I play violin in my school's orchestra and that requires me to bring my violin back and forth between my house and school, which exposes it to harsh temperatures and drastic differences in humidity as well as temperature. All of this causes my violin to go out of tune quite often and in the winter it has problems staying in tune, which gets real old real fast. Is there anything that I can do so that will help it stay in tune?

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    If your home and school are heated, your travel time is less than an hour, and you keep your violin in a case, it shouldn't be that bad. Now, violins can get out of tune very easily even without temperature changes. Is the violin itself noticeably cold to the touch when you pull it out to play it? – Todd Wilcox Dec 26 '16 at 23:03

Since the issue arises in the winter, the problem may be humidity changes. You could try using an instrument humidifier like the dampit to keep the humidity of the instrument stable. I've used them with acoustic guitars and they do help with issues that arise due to the drier indoor environment that can occur during the winter months in temperate climates.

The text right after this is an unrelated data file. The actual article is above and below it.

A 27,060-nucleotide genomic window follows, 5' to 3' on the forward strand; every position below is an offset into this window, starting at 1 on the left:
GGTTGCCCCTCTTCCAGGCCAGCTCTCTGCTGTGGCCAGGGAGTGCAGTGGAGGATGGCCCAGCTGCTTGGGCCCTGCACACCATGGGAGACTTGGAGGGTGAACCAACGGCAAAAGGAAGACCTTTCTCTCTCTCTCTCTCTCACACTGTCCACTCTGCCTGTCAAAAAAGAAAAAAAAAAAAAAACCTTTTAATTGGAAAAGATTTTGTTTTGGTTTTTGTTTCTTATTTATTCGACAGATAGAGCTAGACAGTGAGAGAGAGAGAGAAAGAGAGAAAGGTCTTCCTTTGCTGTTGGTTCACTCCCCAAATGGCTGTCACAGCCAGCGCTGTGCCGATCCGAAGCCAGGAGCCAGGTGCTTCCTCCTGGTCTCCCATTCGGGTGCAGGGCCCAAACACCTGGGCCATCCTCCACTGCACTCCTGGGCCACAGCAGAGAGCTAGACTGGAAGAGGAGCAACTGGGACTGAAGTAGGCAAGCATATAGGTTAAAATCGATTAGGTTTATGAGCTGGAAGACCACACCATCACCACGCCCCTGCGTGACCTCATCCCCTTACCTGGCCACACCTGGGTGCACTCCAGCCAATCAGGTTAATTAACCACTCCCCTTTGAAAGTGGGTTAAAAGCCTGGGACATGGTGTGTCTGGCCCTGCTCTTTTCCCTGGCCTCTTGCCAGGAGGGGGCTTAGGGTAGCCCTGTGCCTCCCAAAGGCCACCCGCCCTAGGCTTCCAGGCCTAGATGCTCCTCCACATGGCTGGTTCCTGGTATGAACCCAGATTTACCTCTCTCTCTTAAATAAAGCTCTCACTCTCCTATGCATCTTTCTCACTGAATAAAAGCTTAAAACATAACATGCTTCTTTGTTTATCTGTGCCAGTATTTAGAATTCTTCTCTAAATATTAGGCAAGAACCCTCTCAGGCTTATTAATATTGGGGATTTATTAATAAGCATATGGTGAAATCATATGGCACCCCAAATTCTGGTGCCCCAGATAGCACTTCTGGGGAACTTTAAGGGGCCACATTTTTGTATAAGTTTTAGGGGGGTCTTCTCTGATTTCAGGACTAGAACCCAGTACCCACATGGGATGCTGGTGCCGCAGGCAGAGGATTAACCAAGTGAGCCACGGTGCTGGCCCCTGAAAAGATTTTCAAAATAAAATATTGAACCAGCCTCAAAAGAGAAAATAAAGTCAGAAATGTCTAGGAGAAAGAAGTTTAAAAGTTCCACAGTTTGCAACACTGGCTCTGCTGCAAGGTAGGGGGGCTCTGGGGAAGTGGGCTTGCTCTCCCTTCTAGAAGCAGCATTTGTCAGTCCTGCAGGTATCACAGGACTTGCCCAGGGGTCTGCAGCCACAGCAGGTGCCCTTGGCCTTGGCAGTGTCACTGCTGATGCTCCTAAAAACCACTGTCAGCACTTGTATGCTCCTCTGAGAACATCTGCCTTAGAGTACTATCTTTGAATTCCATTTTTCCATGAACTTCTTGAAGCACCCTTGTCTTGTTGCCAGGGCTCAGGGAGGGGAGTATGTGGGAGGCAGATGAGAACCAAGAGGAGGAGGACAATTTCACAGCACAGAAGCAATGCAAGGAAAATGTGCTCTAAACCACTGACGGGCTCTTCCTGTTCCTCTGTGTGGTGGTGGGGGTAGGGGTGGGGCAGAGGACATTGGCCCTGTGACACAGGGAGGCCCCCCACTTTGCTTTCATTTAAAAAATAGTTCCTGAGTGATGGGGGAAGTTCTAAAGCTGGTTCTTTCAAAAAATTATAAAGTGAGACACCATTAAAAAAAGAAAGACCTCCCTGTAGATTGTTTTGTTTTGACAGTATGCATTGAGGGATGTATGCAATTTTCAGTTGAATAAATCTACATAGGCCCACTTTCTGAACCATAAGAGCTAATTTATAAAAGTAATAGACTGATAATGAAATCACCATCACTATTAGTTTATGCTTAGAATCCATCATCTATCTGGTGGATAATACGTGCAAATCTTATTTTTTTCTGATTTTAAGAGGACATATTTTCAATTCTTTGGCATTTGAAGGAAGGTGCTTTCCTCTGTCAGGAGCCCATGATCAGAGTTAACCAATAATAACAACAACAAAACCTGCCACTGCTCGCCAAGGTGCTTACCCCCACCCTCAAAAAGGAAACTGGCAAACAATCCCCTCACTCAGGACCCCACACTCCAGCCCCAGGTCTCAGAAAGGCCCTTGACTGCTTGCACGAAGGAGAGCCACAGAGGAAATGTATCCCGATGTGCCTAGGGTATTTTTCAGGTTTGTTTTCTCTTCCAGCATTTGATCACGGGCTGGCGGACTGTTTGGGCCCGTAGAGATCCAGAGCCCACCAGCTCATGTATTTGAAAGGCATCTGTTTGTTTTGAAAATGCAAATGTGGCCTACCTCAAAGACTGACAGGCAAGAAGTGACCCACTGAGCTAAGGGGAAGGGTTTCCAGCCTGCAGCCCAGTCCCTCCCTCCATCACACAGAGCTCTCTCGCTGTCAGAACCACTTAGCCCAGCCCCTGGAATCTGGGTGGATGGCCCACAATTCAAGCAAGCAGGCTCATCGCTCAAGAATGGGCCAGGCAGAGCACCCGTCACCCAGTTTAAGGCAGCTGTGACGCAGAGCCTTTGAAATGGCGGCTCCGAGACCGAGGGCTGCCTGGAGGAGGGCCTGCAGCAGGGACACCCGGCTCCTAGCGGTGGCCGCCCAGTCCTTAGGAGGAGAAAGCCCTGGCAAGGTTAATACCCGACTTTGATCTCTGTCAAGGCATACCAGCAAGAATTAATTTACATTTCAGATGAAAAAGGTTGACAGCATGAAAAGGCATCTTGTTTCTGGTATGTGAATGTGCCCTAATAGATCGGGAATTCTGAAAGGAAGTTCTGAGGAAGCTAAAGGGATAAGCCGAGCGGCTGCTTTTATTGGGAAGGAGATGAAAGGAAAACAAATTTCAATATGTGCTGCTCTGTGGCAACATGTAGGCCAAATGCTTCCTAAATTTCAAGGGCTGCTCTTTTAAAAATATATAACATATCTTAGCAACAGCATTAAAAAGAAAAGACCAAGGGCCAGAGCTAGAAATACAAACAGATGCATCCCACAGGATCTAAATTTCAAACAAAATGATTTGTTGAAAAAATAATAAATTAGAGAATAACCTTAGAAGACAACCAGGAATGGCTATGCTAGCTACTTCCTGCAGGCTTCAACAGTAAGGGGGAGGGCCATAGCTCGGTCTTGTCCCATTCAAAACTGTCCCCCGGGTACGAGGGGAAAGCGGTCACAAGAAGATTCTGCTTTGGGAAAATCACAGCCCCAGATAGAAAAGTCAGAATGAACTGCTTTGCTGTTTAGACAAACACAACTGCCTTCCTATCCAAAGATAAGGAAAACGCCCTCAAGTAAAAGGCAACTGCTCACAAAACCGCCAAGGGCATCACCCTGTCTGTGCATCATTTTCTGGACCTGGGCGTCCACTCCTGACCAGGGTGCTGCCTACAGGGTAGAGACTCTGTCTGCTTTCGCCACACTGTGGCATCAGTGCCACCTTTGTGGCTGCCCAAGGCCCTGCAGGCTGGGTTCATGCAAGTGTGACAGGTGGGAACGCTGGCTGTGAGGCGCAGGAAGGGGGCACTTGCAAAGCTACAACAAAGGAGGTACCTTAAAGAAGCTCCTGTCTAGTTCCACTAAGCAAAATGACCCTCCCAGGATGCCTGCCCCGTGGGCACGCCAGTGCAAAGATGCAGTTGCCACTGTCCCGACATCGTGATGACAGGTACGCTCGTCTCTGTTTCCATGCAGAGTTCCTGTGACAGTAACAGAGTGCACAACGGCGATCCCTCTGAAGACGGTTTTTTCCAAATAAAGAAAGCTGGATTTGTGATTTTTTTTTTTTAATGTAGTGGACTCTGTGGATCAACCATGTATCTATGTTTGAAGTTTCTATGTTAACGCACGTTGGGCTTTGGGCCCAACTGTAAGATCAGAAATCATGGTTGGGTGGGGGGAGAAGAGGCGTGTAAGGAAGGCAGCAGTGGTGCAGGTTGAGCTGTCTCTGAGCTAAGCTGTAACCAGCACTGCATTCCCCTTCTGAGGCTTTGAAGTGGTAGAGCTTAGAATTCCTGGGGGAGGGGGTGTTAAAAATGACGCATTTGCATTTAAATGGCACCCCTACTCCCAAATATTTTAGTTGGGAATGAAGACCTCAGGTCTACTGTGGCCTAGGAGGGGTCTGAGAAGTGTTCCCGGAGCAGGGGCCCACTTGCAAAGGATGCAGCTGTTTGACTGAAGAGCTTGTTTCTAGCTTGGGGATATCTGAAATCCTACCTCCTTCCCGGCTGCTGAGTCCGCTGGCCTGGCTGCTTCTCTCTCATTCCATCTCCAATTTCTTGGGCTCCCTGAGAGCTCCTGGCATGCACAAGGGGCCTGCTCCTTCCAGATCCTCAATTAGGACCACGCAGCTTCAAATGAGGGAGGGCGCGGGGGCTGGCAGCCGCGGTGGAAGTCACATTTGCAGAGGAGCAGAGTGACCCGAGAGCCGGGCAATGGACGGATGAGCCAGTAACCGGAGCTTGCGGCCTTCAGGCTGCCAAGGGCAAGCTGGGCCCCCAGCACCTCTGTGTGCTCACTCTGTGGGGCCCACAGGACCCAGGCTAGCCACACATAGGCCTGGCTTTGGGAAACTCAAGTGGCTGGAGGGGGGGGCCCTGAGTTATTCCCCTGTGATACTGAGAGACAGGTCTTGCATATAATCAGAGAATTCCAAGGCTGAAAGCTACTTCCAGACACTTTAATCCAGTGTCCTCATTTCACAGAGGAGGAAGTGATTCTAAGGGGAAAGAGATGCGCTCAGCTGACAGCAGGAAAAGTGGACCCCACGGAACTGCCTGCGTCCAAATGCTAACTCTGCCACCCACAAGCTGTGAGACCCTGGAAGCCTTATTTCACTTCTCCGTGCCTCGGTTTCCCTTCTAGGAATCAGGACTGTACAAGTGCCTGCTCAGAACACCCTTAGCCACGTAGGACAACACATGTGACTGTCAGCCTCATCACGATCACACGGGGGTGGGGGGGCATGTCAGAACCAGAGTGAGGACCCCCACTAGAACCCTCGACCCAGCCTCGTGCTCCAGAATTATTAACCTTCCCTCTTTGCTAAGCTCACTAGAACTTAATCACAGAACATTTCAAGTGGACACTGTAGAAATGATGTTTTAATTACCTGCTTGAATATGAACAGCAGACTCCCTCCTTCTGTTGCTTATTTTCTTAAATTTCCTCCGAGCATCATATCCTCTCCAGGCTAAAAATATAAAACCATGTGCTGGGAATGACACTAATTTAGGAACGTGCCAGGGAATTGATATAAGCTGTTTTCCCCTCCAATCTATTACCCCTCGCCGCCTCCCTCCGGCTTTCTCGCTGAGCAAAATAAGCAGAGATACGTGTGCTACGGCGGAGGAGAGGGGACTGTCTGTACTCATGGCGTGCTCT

I agree with all the suggestions you've already received. If you try these and still have problems you may want to get peg drops which will help your pegs stay in the peg holes and not slip. Be careful with these as too much (or using them when they aren't needed) can make the pegs very difficult to turn. Without seeing your instrument it's hard to know if this would be helpful or not. A luthier would be able to give you some more advice about this.


Are you walking or riding a bus/car? If you are walking or otherwise dealing with extended time outside, consider an insulated overcase cover. That should help with the temperature variations. There's not much you can do if the school is overly hot/dry, other than keeping the violin in its case except when playing.

Now, it's not quite clear that weather is causing all your tuning problems. Unless the violin stays in tune over the weekend (when it's presumably in the same room in your house), you may simply be dealing with slipping pegs or aged, dying strings.

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